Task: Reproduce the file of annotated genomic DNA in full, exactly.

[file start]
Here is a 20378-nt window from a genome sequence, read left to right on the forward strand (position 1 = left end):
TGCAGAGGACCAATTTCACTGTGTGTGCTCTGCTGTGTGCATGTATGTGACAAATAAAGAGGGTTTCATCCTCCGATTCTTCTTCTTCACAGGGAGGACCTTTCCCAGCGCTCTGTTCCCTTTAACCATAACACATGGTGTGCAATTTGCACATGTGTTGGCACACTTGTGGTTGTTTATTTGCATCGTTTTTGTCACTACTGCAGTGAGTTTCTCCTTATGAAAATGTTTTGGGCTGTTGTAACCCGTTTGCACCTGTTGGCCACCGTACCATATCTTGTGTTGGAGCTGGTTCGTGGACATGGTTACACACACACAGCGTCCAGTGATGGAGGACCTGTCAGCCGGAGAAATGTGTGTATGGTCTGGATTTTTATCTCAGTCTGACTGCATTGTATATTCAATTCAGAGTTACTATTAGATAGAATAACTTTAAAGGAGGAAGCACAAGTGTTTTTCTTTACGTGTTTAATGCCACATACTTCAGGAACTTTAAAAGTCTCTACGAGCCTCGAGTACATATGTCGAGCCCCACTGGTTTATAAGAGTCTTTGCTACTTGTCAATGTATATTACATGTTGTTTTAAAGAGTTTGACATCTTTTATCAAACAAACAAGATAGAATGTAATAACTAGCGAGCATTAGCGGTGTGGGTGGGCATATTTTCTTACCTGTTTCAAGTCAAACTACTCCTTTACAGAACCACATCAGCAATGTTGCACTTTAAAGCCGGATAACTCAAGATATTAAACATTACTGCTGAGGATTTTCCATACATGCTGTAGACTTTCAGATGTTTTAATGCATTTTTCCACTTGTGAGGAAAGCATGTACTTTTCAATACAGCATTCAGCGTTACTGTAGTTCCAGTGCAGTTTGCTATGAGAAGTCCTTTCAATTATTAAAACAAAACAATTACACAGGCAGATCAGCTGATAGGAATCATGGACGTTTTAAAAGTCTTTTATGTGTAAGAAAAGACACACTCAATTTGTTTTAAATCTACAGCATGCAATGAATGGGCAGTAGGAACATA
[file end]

Here is a 20378-nt window from a genome sequence, read left to right on the forward strand (position 1 = left end):
TGCAGAGGACCAATTTCACTGTGTGTGCTCTGCTGTGTGCATGTATGTGACAAATAAAGAGGGTTTCATCCTCCGATTCTTCTTCTTCACAGGGAGGACCTTTCCCAGCGCTCTGTTCCCTTTAACCATAACACATGGTGTGCAATTTGCACATGTGTTGGCACACTTGTGGTTGTTTATTTGCATCGTTTTTGTCACTACTGCAGTGAGTTTCTCCTTATGAAAATGTTTTGGGCTGTTGTAACCCGTTTGCACCTGTTGGCCACCGTACCATATCTTGTGTTGGAGCTGGTTCGTGGACATGGTTACACACACACAGCGTCCAGTGATGGAGGACCTGTCAGCCGGAGAAATGTGTGTATGGTCTGGATTTTTATCTCAGTCTGACTGCATTGTATATTCAATTCAGAGTTACTATTAGATAGAATAACTTTAAAGGAGGAAGCACAAGTGTTTTTCTTTACGTGTTTAATGCCACATACTTCAGGAACTTTAAAAGTCTCTACGAGCCTCGAGTACATATGTCGAGCCCCACTGGTTTATAAGAGTCTTTGCTACTTGTCAATGTATATTACATGTTGTTTTAAAGAGTTTGACATCTTTTATCAAACAAACAAGATAGAATGTAATAACTAGCGAGCATTAGCGGTGTGGGTGGGCATATTTTCTTACCTGTTTCAAGTCAAACTACTCCTTTACAGAACCACATCAGCAATGTTGCACTTTAAAGCCGGATAACTCAAGATATTAAACATTACTGCTGAGGATTTTCCATACATGCTGTAGACTTTCAGATGTTTTAATGCATTTTTCCACTTGTGAGGAAAGCATGTACTTTTCAATACAGCATTCAGCGTTACTGTAGTTCCAGTGCAGTTTGCTATGAGAAGTCCTTTCAATTATTAAAACAAAACAATTACACAGGCAGATCAGCTGATAGGAATCATGGACGTTTTAAAAGTCTTTTATGTGTAAGAAAAGACACACTCAATTTGTTTTAAATCTACAGCATGCAATGAATGGGCAGTAGGAACATA